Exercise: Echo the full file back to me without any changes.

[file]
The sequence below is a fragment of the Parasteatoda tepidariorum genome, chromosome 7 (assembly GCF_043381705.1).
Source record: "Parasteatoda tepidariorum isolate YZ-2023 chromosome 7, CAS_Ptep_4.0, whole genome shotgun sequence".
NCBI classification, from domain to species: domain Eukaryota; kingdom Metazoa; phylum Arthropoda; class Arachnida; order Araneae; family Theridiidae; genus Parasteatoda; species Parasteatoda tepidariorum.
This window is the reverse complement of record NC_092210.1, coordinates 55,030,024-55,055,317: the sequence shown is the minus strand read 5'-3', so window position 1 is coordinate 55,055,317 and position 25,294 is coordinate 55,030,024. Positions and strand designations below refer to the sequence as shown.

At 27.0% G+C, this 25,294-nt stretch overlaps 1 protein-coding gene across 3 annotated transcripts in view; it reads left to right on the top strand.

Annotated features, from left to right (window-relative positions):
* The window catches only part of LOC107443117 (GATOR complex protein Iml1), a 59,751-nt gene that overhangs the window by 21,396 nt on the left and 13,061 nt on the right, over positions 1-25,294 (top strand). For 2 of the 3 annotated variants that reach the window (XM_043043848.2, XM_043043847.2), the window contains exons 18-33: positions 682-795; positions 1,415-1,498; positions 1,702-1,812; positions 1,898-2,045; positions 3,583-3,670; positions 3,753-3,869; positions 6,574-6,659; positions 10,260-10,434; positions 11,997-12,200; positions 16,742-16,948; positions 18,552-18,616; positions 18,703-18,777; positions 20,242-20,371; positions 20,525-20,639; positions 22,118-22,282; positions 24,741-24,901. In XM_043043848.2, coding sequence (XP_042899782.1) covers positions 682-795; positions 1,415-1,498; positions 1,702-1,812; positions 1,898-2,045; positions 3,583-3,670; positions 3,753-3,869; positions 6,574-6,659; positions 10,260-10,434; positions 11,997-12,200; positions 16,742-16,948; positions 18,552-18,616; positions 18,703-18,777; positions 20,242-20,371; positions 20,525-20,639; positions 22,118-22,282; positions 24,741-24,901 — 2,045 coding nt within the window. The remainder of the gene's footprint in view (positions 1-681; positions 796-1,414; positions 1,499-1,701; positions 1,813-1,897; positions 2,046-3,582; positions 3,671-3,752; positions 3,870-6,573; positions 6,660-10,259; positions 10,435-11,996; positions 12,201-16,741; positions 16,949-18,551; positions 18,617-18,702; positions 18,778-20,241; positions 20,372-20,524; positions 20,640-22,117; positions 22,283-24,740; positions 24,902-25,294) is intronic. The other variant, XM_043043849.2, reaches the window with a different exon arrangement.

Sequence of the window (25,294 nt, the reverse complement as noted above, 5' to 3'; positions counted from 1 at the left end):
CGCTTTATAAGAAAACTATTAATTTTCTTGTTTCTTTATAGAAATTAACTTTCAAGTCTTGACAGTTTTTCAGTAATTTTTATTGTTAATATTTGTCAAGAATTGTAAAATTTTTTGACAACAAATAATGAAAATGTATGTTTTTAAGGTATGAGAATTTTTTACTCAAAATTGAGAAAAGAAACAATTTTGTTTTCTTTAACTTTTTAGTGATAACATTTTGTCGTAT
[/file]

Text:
The sequence below is a fragment of the Parasteatoda tepidariorum genome, chromosome 7 (assembly GCF_043381705.1).
Source record: "Parasteatoda tepidariorum isolate YZ-2023 chromosome 7, CAS_Ptep_4.0, whole genome shotgun sequence".
NCBI classification, from domain to species: domain Eukaryota; kingdom Metazoa; phylum Arthropoda; class Arachnida; order Araneae; family Theridiidae; genus Parasteatoda; species Parasteatoda tepidariorum.
This window is the reverse complement of record NC_092210.1, coordinates 55,030,024-55,055,317: the sequence shown is the minus strand read 5'-3', so window position 1 is coordinate 55,055,317 and position 25,294 is coordinate 55,030,024. Positions and strand designations below refer to the sequence as shown.

At 27.0% G+C, this 25,294-nt stretch overlaps 1 protein-coding gene across 3 annotated transcripts in view; it reads left to right on the top strand.

Annotated features, from left to right (window-relative positions):
* The window catches only part of LOC107443117 (GATOR complex protein Iml1), a 59,751-nt gene that overhangs the window by 21,396 nt on the left and 13,061 nt on the right, over positions 1-25,294 (top strand). For 2 of the 3 annotated variants that reach the window (XM_043043848.2, XM_043043847.2), the window contains exons 18-33: positions 682-795; positions 1,415-1,498; positions 1,702-1,812; positions 1,898-2,045; positions 3,583-3,670; positions 3,753-3,869; positions 6,574-6,659; positions 10,260-10,434; positions 11,997-12,200; positions 16,742-16,948; positions 18,552-18,616; positions 18,703-18,777; positions 20,242-20,371; positions 20,525-20,639; positions 22,118-22,282; positions 24,741-24,901. In XM_043043848.2, coding sequence (XP_042899782.1) covers positions 682-795; positions 1,415-1,498; positions 1,702-1,812; positions 1,898-2,045; positions 3,583-3,670; positions 3,753-3,869; positions 6,574-6,659; positions 10,260-10,434; positions 11,997-12,200; positions 16,742-16,948; positions 18,552-18,616; positions 18,703-18,777; positions 20,242-20,371; positions 20,525-20,639; positions 22,118-22,282; positions 24,741-24,901 — 2,045 coding nt within the window. The remainder of the gene's footprint in view (positions 1-681; positions 796-1,414; positions 1,499-1,701; positions 1,813-1,897; positions 2,046-3,582; positions 3,671-3,752; positions 3,870-6,573; positions 6,660-10,259; positions 10,435-11,996; positions 12,201-16,741; positions 16,949-18,551; positions 18,617-18,702; positions 18,778-20,241; positions 20,372-20,524; positions 20,640-22,117; positions 22,283-24,740; positions 24,902-25,294) is intronic. The other variant, XM_043043849.2, reaches the window with a different exon arrangement.

Sequence of the window (25,294 nt, the reverse complement as noted above, 5' to 3'; positions counted from 1 at the left end):
CGCTTTATAAGAAAACTATTAATTTTCTTGTTTCTTTATAGAAATTAACTTTCAAGTCTTGACAGTTTTTCAGTAATTTTTATTGTTAATATTTGTCAAGAATTGTAAAATTTTTTGACAACAAATAATGAAAATGTATGTTTTTAAGGTATGAGAATTTTTTACTCAAAATTGAGAAAAGAAACAATTTTGTTTTCTTTAACTTTTTAGTGATAACATTTTGTCGTAT